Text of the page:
With changes looming on the college athletic landscape, Georgia Tech Athletic Director Mike Bobinski says “we need to make sure that we’ve defined what the NCAA’s appropriate role is going to be.”
NEW YORK ― Looming changes to NCAA governance — particularly at the Division I level — were the hot topic at the IAF conference.
“Clearly we’re on the verge of something,” said Georgia Tech Athletic Director Mike Bobinski on day two of the IMG Intercollegiate Athletics Forum. Part of a panel that discussed College Sports Business Headlines of the Day, Bobinski was weighing in on the topic that had dominated day one of the conference — upcoming changes to the NCAA.
“You’ve got to deal with process first and get the structure right, but then I think philosophically we need to make sure that we’ve defined what the NCAA’s appropriate role is going to be,” said Bobinski, referring to expected revisions that will allow the top five conferences to have more freedom, especially in terms of expenditures for student-athletes, most notably covering full cost of attendance.
“Is it championships? Is it safety and well being? Is it administrative, an agreed-upon set of rules?” he added.
Big East commissioner Val Ackerman said clearly the landscape has changed and this review is a good idea.
“If you have a governing body, what is the function of that governing body? What businesses should it be in, what shouldn’t it be in? How does it apply to individual sports? The NCAA covers a lot of sports and each sport has its own issues and should have its own processes for streamlined decision making,” Ackerman said.
With five conferences, clearly the largest and wealthiest due to football revenue, all Division I institutions want be assured they have access to championships in all sports in which they compete.
Mark Lewis, executive vice president, championships and alliances, NCAA, said it’s been 12 years since the NCAA looked at its structure. He said there’s no question as to whether the NCAA will have championships. The organization is still about sports and competing, but how it’s organized and administered are to be refined.
Questions were submitted by text, app, Twitter and the web, and the moderator, SportsBusiness Journal executive editor Abe Madkour, addressed several different topics with the panelists.
There were questions about college basketball and whether there may be any changes to the regular season. With the popularity of college football surging, there was a question about moving the start of basketball season later, so there’s no overlap.
Ben Sutton, president, IMG College, said he likes the second semester idea, but the general consensus was March Madness is too deeply branded to move to April and it doesn’t seem likely the season will be shortened. Other changes can be considered to create more impact for regular season. Bobinski said that coaches shouldn’t shield teams from the best possible opponents because letting powerful rivalries play out generates interest.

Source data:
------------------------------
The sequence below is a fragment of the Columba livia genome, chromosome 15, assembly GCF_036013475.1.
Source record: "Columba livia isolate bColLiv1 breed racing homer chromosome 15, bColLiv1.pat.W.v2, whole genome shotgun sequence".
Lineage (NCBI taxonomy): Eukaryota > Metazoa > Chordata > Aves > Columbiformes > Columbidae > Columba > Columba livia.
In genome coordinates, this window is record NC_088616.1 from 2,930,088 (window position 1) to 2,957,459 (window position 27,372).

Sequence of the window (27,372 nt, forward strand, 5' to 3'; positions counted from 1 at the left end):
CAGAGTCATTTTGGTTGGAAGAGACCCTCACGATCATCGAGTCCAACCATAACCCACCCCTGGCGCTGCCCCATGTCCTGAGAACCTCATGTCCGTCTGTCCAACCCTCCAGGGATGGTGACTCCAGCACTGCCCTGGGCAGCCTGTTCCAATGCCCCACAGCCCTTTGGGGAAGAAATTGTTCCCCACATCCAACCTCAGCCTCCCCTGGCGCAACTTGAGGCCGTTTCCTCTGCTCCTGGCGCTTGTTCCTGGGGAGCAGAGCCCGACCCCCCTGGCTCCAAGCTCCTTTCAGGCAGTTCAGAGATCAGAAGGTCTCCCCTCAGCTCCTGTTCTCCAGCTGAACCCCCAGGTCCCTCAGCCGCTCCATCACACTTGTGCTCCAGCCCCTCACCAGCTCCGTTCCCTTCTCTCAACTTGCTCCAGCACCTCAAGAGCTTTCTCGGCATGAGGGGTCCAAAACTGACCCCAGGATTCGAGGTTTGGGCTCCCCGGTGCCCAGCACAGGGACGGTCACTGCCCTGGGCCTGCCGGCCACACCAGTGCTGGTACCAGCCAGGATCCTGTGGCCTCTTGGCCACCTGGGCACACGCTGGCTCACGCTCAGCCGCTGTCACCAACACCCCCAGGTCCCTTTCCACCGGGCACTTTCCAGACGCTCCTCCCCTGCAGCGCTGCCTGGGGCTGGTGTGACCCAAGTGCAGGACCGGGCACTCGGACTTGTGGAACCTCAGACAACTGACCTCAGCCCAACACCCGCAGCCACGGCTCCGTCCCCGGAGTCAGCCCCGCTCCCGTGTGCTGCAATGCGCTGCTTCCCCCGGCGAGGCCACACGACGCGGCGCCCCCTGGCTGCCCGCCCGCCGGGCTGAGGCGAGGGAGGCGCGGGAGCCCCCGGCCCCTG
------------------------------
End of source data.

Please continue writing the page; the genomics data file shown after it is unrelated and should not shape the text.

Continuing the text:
Is there any chance of combining the men’s and women’s Final Fours?
“There’s always talk,” said Lewis. “There’s always new perspective and new ideas.” As bids start for the 2017 men’s and women’s Final Fours, possibilities can be explored. The student-athletes will have a voice.
Will the popularity of college football continue? The panelists said yes, although concerns over safety must be vigilantly addressed.
There were questions about how to get more students to attend sporting events at their institutions. Bobinski said student attendance promotes a feeling of community and social interaction. It also gives student-athletes a sense of belonging beyond what they do on the playing field.
“Part of what builds that connection between the student body and a team is that those are your classmates,” said Lewis. “As we put more and more demands on the student-athletes — whether it’s online classes or travel for games — we’ve got to be careful to make sure that we don’t have that be just a team of people that the students don’t relate to. Part of it is they see them on campus, they interact with them.
“That human relationship is what makes college sports special,” he added.
“Anybody that’s moved into an athletic director job anywhere around the country, I promise you has had the conversation with university leadership about how do we get the athletes more involved in the general student population,” said Bobinski. “We’ve isolated our athletes over time as we’ve demanded more of them.”
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